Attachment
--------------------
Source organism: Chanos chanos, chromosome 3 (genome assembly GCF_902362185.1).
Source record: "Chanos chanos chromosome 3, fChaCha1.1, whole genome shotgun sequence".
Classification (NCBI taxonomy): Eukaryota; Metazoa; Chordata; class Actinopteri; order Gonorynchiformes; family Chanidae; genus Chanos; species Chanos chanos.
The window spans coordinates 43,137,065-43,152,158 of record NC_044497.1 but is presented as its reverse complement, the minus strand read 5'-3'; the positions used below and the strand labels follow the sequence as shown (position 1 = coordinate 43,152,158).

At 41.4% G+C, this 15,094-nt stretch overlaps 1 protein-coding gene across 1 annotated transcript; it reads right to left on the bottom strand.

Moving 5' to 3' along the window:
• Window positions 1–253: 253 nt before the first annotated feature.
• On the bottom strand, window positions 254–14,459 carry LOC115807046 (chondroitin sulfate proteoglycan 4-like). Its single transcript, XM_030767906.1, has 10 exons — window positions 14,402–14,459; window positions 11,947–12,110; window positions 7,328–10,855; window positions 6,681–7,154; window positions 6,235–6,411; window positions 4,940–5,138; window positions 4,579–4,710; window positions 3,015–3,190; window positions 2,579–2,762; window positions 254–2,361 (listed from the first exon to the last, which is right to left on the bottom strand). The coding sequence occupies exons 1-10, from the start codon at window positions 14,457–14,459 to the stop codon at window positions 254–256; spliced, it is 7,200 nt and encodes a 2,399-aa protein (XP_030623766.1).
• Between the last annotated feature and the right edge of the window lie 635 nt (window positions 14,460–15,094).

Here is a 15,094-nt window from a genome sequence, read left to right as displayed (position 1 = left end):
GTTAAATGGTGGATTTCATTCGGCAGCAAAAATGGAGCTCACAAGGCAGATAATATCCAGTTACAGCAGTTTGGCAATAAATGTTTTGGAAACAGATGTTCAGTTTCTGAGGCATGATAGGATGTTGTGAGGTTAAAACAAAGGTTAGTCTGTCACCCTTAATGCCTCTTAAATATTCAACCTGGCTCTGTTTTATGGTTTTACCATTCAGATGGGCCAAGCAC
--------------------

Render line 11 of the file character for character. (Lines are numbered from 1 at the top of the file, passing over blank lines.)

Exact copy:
GTTAAATGGTGGATTTCATTCGGCAGCAAAAATGGAGCTCACAAGGCAGATAATATCCAGTTACAGCAGTTTGGCAATAAATGTTTTGGAAACAGATGTTCAGTTTCTGAGGCATGATAGGATGTTGTGAGGTTAAAACAAAGGTTAGTCTGTCACCCTTAATGCCTCTTAAATATTCAACCTGGCTCTGTTTTATGGTTTTACCATTCAGATGGGCCAAGCAC